Lazy Assignment: Get More Done by Getting Lazy

The term “lazy assignment” is usually associated with computer programming, but as applied to A/B and multivariate testing experiments, it’s become a useful term to describe a method of test segmentation.

Evan Miller describes it beautifully on his blog, and we’d like to expand on that a bit in terms of how beneficial it can be when designing tests for apps and games.

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Leveraging data to make better and more efficient decisions is the core of our philosophy. It’s why we built Splitforce. Any tool or technique you can use to squeeze even a tiny measure of extra efficiency out of your experiments can pay off big in the long run. With that in mind, it’s important to know that in many cases you can dramatically increase the efficiency of your tests by making one simple consideration in its planning phase: Assignment.

Why Does Assignment Matter?

Users are a precious and finite resource. When you’re running tests to optimize your app, each visitor presents a learning opportunity. Input volume requirements for certain tests can be a significant challenge, especially for operations with less traffic to work with. By reducing the amount of noise in your tests, you can decrease the user resources that it requires to reach statistical significance.

By lowering the amount of subjects your test requires, it can be completed more quickly, and you can move onto developing and testing your app’s next improvement. The more validated improvements you can make to your app, the better it will perform for both you, and your users.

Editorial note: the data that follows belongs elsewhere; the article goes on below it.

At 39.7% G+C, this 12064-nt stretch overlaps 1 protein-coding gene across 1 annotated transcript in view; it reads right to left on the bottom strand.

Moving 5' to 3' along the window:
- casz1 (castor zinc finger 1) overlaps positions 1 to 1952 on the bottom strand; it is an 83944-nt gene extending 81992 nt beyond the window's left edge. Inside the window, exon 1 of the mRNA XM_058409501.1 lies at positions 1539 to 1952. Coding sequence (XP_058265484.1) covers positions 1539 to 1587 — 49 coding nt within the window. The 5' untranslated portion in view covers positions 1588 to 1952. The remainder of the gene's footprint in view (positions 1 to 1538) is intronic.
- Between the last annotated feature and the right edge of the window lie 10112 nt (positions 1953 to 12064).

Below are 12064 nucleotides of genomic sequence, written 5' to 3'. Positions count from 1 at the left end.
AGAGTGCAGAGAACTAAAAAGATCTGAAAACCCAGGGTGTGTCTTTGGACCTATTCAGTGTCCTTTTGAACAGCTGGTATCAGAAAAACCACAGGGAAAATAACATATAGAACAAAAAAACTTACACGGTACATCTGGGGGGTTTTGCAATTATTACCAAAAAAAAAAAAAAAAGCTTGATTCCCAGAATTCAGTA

Leveraging Lazy Assignment

Fulcrum - LeverageIt’s a fairly simple principle in practice: don’t include visitors in the test unless you expect them to interact with the variation you’re testing, because they’ll lower your base conversion rate unnecessarily.

Miller’s example alludes to a hypothetical design team testing out a new button on a website’s shopping cart page. If they were to assign every website visitor an element of the test, visitors who never even reached the test page would still be referenced in the test, and an unnecessarily large number of “fails” would be counted, lowering the base conversion rate considerably. That adds a bunch of noise to the results. Instead of assigning every website visitor to the test, a team could dial in their results more accurately by including only those visitors who actually made it to the shopping cart page. That way, only visitors with a significantly higher chance of converting will be tested.

If you’re curious about exactly how the nuts and bolts of lazy assignment come together, Miller provides a detailed explanation in his Mathemeatical Appendix

Think about your funnel: what is the ultimate element or goal you’re testing? Are you including user segments that aren’t relevant to the test at hand? Make sure you’re including only users you expect to see your variations, and you’ll narrow the field, reducing the number of participants you’ll need for your experiment.